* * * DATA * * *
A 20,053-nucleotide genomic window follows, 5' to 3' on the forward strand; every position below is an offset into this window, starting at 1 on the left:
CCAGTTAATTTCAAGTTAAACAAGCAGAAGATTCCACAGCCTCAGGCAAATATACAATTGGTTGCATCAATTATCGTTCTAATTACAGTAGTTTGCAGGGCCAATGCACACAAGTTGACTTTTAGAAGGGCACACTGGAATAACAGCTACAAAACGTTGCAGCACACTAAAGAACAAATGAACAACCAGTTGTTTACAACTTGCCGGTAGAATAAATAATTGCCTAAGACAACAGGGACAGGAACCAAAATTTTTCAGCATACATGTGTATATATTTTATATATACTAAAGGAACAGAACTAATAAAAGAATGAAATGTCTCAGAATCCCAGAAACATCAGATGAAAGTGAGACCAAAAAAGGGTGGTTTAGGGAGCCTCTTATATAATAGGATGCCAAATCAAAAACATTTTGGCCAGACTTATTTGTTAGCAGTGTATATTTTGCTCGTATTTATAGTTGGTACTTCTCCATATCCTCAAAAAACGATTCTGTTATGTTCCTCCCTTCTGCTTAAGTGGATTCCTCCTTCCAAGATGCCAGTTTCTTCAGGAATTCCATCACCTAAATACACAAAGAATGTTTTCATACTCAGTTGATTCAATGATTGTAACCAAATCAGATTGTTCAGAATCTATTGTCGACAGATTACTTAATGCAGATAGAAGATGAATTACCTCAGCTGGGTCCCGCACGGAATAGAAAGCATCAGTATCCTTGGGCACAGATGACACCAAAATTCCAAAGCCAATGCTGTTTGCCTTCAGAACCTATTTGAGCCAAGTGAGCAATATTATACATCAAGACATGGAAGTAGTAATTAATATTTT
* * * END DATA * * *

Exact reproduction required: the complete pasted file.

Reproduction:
A 20,053-nucleotide genomic window follows, 5' to 3' on the forward strand; every position below is an offset into this window, starting at 1 on the left:
CCAGTTAATTTCAAGTTAAACAAGCAGAAGATTCCACAGCCTCAGGCAAATATACAATTGGTTGCATCAATTATCGTTCTAATTACAGTAGTTTGCAGGGCCAATGCACACAAGTTGACTTTTAGAAGGGCACACTGGAATAACAGCTACAAAACGTTGCAGCACACTAAAGAACAAATGAACAACCAGTTGTTTACAACTTGCCGGTAGAATAAATAATTGCCTAAGACAACAGGGACAGGAACCAAAATTTTTCAGCATACATGTGTATATATTTTATATATACTAAAGGAACAGAACTAATAAAAGAATGAAATGTCTCAGAATCCCAGAAACATCAGATGAAAGTGAGACCAAAAAAGGGTGGTTTAGGGAGCCTCTTATATAATAGGATGCCAAATCAAAAACATTTTGGCCAGACTTATTTGTTAGCAGTGTATATTTTGCTCGTATTTATAGTTGGTACTTCTCCATATCCTCAAAAAACGATTCTGTTATGTTCCTCCCTTCTGCTTAAGTGGATTCCTCCTTCCAAGATGCCAGTTTCTTCAGGAATTCCATCACCTAAATACACAAAGAATGTTTTCATACTCAGTTGATTCAATGATTGTAACCAAATCAGATTGTTCAGAATCTATTGTCGACAGATTACTTAATGCAGATAGAAGATGAATTACCTCAGCTGGGTCCCGCACGGAATAGAAAGCATCAGTATCCTTGGGCACAGATGACACCAAAATTCCAAAGCCAATGCTGTTTGCCTTCAGAACCTATTTGAGCCAAGTGAGCAATATTATACATCAAGACATGGAAGTAGTAATTAATATTTT